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What a separate bank account can (and can’t) do for you in a divorce

If you’re planning to tell your spouse you want a divorce or you anticipate that they’re considering one, you may put some money aside in a bank account in your name.  It can be wise to do that –- particularly if you’re concerned that your spouse could clean out your joint accounts.

However, when it comes time for you and your spouse to divide your assets, you aren’t necessarily entitled to all the money in that account. It could be considered marital property that’s subject to the distribution laws of the state. If you and your spouse are unable to work out a property distribution agreement on your own, a judge may rule that even separate accounts need to be shared.

Is having separate accounts from the start of your marriage a solution?

If spouses want to keep some of their assets wholly their own, it’s best to maintain separate accounts with completely separate sources of funding throughout the marriage. That’s becoming more common among younger couples. One survey by Bank of America found that over a quarter of Millennials are choosing not to have a joint bank account at all with their spouses.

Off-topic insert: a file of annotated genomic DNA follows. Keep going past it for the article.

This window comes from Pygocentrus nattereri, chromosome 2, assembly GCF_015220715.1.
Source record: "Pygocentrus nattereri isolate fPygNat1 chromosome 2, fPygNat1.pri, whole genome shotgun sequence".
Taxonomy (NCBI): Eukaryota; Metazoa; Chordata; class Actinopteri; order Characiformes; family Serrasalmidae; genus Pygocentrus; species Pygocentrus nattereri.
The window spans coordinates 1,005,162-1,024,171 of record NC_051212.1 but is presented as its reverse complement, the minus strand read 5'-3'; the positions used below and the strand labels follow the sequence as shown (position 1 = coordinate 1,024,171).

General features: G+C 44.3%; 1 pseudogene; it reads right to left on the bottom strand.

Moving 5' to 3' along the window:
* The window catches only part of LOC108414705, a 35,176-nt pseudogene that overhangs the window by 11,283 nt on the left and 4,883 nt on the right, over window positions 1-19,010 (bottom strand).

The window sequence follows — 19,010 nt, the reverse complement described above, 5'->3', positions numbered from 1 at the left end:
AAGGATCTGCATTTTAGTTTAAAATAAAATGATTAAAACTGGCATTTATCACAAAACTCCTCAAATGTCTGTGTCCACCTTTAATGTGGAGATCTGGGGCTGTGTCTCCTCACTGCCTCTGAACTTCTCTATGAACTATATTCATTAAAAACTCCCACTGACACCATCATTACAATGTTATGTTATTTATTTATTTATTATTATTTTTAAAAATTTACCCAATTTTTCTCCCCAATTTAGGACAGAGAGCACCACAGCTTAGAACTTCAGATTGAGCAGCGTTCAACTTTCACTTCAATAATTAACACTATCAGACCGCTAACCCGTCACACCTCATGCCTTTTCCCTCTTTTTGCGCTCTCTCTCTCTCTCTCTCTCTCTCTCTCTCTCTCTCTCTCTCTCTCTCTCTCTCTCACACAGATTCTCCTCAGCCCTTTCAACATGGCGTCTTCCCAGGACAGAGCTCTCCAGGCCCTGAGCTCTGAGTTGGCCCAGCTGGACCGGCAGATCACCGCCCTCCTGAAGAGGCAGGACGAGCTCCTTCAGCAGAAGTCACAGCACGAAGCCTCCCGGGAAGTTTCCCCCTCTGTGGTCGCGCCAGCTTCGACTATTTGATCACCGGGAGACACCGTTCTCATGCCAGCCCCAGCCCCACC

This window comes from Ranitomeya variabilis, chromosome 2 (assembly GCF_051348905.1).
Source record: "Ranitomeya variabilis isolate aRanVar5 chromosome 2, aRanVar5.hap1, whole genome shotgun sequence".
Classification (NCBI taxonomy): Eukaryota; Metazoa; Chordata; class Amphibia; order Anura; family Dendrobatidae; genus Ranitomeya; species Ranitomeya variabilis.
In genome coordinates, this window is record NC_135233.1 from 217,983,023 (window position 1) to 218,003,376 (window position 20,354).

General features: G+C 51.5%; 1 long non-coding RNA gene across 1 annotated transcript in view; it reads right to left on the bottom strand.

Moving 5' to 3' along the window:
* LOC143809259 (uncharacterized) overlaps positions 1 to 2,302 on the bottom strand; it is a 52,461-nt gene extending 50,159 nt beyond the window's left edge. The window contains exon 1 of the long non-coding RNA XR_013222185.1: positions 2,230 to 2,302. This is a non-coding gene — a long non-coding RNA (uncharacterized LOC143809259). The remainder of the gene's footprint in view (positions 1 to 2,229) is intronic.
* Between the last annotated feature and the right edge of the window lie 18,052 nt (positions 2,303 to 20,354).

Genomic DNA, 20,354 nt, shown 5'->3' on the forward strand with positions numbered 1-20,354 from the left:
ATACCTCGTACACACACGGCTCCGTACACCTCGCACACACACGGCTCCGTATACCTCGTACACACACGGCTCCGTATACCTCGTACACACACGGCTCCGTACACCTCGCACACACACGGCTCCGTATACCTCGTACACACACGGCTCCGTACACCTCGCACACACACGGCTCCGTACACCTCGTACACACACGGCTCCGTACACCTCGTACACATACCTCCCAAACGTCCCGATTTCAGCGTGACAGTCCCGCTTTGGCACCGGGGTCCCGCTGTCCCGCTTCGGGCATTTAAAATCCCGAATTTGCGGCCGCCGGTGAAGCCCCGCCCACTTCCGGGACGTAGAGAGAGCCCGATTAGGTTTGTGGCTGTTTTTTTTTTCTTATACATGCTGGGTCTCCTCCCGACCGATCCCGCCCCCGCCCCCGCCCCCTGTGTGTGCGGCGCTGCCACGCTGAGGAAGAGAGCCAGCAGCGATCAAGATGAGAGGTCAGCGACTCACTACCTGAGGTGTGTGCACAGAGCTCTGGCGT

Those separate bank accounts can prevent some common marital conflicts over money, particularly when spouses have different attitudes toward saving and spending. They can also help people maintain a sense of independence about their finances. 

If a divorce is on the horizon, is there any value in a separate bank account?

Financial advisors and family law attorneys often still recommend that their clients get a checking account and credit card in their name prior to divorce. If they don’t, and their spouse cleans out their joint accounts or maxes out their joint credit cards, it can put them in an unnecessary bind. One of the first things you should do if you believe that divorce is in your future is to talk with an experienced family law attorney. They can provide valuable guidance based on your unique situation.

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